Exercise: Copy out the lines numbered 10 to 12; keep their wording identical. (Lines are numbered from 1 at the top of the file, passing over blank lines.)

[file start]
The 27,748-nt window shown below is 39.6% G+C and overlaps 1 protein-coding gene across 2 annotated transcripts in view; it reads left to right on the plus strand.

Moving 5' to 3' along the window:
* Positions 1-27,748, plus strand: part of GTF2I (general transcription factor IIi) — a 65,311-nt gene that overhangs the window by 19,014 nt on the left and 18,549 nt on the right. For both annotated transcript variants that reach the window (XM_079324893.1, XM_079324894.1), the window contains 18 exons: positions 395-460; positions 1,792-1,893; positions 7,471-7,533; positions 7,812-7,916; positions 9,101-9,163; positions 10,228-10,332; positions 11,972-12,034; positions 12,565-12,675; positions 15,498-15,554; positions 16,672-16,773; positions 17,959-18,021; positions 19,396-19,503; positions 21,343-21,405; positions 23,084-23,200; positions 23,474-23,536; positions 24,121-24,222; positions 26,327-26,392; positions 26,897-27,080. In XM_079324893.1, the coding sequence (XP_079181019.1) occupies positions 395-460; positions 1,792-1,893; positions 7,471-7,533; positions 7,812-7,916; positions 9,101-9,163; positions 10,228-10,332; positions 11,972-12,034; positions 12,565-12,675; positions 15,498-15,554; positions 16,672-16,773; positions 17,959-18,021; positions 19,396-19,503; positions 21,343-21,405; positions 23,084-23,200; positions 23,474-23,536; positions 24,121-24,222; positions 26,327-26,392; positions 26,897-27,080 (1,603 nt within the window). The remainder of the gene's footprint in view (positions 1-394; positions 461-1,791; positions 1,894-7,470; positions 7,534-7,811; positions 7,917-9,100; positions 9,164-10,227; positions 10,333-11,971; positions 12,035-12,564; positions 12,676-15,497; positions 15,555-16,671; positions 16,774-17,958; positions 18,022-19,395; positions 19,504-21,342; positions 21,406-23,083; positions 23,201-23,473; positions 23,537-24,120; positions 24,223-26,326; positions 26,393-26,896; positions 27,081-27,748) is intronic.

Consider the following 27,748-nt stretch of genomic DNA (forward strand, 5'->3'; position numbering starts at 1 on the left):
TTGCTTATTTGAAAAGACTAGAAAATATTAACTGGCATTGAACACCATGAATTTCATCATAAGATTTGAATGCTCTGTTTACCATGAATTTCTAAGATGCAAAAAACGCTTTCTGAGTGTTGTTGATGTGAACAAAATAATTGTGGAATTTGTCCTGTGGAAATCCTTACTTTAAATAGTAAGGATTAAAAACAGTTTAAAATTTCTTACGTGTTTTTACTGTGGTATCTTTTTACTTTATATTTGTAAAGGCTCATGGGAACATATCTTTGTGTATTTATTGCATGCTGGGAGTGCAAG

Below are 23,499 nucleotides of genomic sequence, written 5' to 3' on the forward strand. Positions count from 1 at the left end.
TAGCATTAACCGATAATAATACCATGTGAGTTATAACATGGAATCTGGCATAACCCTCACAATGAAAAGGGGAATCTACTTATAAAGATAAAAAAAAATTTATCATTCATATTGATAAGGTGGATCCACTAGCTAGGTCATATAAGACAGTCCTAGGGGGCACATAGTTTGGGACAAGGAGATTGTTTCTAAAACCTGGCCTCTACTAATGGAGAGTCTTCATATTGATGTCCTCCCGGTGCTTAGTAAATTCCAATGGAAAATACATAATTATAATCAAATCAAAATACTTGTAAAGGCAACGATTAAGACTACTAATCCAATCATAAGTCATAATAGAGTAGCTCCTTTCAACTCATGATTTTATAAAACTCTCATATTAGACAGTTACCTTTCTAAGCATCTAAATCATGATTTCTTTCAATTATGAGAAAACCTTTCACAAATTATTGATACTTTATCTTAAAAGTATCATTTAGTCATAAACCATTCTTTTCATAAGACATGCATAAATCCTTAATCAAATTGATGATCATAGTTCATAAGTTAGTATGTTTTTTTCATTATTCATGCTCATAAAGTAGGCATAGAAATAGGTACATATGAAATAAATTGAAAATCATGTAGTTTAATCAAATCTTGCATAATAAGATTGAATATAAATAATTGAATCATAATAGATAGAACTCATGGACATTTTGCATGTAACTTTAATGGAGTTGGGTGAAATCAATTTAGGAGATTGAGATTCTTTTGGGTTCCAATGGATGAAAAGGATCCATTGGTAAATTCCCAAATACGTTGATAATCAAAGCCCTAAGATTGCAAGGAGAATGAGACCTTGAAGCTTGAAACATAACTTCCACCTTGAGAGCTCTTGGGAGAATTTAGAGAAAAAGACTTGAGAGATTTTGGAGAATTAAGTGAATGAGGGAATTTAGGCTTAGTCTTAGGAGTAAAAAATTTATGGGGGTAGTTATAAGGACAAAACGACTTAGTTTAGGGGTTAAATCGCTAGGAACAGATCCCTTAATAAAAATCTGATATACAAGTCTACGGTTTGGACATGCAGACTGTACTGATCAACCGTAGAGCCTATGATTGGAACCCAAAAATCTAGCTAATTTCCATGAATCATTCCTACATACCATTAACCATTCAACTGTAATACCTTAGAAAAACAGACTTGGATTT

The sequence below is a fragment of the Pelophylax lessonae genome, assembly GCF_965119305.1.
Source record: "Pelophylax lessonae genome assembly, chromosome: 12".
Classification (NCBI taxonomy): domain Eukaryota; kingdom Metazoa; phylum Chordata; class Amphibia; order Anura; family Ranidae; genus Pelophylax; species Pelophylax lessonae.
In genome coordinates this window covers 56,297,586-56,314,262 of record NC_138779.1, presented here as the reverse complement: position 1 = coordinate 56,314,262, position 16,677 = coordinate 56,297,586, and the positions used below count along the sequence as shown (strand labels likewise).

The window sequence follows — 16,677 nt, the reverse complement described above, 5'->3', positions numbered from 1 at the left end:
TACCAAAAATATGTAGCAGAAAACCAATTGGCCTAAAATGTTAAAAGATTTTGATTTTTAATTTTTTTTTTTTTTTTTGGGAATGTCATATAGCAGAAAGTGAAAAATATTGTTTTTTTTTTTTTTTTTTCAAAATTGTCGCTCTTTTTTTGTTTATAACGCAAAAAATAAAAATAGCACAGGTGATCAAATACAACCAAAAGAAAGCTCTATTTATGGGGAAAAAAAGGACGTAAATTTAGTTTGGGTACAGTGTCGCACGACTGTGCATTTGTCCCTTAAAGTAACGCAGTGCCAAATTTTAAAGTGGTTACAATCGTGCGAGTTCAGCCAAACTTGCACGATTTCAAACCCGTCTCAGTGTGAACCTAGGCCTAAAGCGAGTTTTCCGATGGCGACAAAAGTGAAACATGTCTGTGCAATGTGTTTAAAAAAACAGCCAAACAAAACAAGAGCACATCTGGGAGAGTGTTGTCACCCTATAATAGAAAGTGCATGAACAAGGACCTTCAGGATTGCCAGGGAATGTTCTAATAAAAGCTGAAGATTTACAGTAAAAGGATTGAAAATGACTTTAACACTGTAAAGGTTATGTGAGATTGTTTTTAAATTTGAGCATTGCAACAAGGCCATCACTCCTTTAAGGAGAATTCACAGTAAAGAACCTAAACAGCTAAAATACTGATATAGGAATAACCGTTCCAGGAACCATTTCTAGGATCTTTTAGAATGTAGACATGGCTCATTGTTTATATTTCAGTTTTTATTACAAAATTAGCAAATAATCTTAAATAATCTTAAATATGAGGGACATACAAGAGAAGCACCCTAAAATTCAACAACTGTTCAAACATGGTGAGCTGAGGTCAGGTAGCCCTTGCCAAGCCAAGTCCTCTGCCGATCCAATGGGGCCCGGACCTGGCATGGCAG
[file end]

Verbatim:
Classification (NCBI taxonomy): domain Eukaryota; kingdom Metazoa; phylum Chordata; class Amphibia; order Anura; family Ranidae; genus Pelophylax; species Pelophylax lessonae.
In genome coordinates this window covers 56,297,586-56,314,262 of record NC_138779.1, presented here as the reverse complement: position 1 = coordinate 56,314,262, position 16,677 = coordinate 56,297,586, and the positions used below count along the sequence as shown (strand labels likewise).

The window sequence follows — 16,677 nt, the reverse complement described above, 5'->3', positions numbered from 1 at the left end: